mid-day editorial: Pot calling the kettle black

An agency that had not so long ago been neck deep in controversies over fake encounters is now pointing fingers at its Gurgaon counterpart. The question to ask is whether this is merely ironic or a case of bruised egos?

This newspaper had this week raised disturbing questions about the circumstances under which Sandeep Gadoli was killed. The Mumbai police have now appointed a special investigating team to probe this. The family, meanwhile, has filed a writ petition in the high court, challenging the police theory.

This newspaper firmly believes it is barbaric for the police to kill anyone — however heinous their crimes are — in cold blood. But the glee with which the Mumbai police have gone about the investigation deserves to be questioned, especially considering their dark past.

As an aside, while the Gurgaon police claim Gadoli was wanted in more than 36 serious cases, Mumbai Police’s so-called encounter specialists are said to have eliminated some 600 criminals — many with just a handful of cases — between 1993 and 2003. If reports are to be believed, the police even took contracts from builders and businessmen to eliminate gangsters for making extortion calls. Just like the Crime Branch had a list of top 10 gangsters, if the Human Rights Commission had a similar one, the Mumbai cops would have surely ranked very high.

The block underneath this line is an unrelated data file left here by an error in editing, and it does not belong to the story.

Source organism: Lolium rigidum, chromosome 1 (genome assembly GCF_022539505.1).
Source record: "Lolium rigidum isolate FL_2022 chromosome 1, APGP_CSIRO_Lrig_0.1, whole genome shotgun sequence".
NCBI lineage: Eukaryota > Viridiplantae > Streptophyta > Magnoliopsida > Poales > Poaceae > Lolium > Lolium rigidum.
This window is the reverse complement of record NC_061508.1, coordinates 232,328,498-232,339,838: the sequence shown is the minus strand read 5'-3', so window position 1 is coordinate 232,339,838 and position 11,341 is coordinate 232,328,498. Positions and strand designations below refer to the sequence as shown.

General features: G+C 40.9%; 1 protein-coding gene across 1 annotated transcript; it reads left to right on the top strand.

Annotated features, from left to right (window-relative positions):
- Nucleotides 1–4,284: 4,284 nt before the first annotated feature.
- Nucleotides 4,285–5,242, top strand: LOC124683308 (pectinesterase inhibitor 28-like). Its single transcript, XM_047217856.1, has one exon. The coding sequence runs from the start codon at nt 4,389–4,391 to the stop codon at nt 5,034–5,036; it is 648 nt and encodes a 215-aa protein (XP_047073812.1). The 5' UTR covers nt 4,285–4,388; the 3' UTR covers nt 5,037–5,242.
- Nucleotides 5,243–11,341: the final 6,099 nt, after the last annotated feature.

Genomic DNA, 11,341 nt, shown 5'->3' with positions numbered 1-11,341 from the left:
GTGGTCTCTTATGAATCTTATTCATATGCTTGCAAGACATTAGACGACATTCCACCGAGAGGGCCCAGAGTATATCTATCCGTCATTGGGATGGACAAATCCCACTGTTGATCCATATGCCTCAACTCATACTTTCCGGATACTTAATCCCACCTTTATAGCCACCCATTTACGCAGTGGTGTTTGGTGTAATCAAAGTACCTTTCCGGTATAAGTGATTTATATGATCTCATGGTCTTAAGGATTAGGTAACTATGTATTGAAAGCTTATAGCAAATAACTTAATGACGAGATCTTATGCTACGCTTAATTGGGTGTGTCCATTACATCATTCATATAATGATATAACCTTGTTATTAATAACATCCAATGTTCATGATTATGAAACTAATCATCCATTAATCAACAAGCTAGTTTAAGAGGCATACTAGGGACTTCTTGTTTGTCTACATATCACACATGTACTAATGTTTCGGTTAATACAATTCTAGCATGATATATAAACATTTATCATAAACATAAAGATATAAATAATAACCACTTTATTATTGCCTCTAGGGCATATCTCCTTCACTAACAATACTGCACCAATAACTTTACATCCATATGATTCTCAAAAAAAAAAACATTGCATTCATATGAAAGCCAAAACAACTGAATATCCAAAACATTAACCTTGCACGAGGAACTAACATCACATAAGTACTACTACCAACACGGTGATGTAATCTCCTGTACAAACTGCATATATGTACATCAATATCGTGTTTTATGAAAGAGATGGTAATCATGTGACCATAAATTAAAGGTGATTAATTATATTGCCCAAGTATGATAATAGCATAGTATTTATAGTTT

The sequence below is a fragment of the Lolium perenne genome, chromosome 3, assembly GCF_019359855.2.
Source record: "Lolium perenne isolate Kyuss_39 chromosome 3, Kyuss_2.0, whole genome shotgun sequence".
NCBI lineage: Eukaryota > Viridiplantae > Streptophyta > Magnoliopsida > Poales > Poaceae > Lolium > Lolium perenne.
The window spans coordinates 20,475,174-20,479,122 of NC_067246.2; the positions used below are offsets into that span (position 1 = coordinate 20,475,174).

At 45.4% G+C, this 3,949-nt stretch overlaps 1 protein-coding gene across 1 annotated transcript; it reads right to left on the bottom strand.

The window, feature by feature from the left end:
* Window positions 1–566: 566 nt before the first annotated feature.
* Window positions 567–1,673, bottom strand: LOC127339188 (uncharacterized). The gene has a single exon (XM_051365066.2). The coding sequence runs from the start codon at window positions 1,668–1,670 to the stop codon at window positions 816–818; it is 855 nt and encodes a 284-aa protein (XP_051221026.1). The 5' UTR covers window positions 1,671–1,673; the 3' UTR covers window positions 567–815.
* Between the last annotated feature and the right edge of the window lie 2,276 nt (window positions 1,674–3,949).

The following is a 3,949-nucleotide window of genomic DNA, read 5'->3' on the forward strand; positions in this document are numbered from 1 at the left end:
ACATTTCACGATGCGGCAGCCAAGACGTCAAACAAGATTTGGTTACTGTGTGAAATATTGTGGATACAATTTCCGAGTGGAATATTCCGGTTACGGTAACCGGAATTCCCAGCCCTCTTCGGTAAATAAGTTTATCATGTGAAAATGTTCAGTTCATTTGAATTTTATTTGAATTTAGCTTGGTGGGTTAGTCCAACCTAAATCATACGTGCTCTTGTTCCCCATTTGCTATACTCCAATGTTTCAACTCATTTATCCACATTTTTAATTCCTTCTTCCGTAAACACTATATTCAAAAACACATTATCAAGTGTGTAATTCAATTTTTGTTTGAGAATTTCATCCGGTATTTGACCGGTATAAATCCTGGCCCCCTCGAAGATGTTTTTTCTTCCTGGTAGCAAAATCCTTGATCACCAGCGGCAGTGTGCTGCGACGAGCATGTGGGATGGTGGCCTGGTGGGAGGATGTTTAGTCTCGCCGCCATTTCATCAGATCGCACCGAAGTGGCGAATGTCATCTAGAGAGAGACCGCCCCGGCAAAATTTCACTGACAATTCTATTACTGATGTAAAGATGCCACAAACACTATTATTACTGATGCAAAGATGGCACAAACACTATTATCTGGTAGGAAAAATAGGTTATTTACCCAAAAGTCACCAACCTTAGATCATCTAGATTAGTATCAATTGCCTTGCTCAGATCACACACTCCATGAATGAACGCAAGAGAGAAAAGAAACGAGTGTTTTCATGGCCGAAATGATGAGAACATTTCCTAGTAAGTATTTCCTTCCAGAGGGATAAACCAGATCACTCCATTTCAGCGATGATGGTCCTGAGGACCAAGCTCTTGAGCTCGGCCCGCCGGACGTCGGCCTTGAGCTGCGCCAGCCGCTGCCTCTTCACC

The entire investigation, in fact, started on a very amusing note with the Crime Branch’s first objection being exactly the same that several other state police forces have against them — “they did not inform us before carrying out an operation in a place under our jurisdiction.”

While there is no doubt Gadoli must get justice and the Gurgaon cops — if they erred — need to be brought to book and swiftly, we have to ask: does Mumbai Police have the moral standing and the competence to fairly probe an encounter death? On the other hand, if a high court-appointed team were to probe the encounter, it would have some much-needed credibility.

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